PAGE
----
Losses within dairy and beef production systems directly influence the environmental impact of a particular system, livestock sustainability professional Dr. Jude Capper explained at the American Feed Industry Assn. nutrition symposium in Ft. Worth, Texas.
Capper noted that such things as nutrition, morbidity, mortality, parasites, poor reproduction, antibiotic residues, carcass defects and feed shrink all play a role in the resulting carbon footprint of animal agriculture.
As the cattle industry strives to not only be economically viable but also environmentally responsible and socially acceptable, which Capper suggested should be its overall objective, she said technology can play a significant role. Some would argue that land and improved crop yields will get the industry to where it needs to be, but she pointed out that is not likely and that rather 70% of the increase in projected food production needed to feed the world’s growing population will need to come from the use of technology.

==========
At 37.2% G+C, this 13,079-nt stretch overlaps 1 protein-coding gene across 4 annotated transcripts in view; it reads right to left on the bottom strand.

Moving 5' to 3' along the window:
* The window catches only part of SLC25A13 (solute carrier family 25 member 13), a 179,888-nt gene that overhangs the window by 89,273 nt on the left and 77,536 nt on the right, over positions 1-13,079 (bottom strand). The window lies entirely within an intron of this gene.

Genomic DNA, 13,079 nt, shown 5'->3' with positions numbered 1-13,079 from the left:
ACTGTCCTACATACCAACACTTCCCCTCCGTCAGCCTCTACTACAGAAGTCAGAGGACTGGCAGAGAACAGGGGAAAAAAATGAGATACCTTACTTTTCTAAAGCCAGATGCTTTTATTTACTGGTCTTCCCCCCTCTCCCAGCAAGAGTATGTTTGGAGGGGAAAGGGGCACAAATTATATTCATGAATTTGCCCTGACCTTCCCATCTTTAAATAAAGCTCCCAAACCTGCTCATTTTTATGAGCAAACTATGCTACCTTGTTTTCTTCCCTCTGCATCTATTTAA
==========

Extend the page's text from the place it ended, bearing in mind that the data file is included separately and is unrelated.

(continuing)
According to Capper, if the European Union allowed performance technologies to be used in the 244 million metric tons of beef it imports each year, the carbon footprint of EU beef imports would be cut by 755 million metric tons, or an equivalent to taking 149 million cars off the road each year.
Here in the United States, extra beef from growth-enhancing technologies on a single carcass supplies seven children with school lunches for a whole year, an extra 10 lb. of milk per day from a single dairy cow supplies 31 children with milk at school lunch for a whole year and the extra beef produced via effective parasite control in a 35-cow herd supplies 19 families with their annual beef demand, Capper said her calculation show.
According to the World Organization for Animal Health, at the worldwide level average losses due to animal diseases are more than 20%.
Capper noted that she does not believe any one solution exists for reducing the cattle industry’s environmental impact and that instead it will come down to more individualized approaches. “What might work on ranch A, may not work on ranch B, so it is important we consider that rather than put in place blanket changes that supposedly have application across the industry,” she said.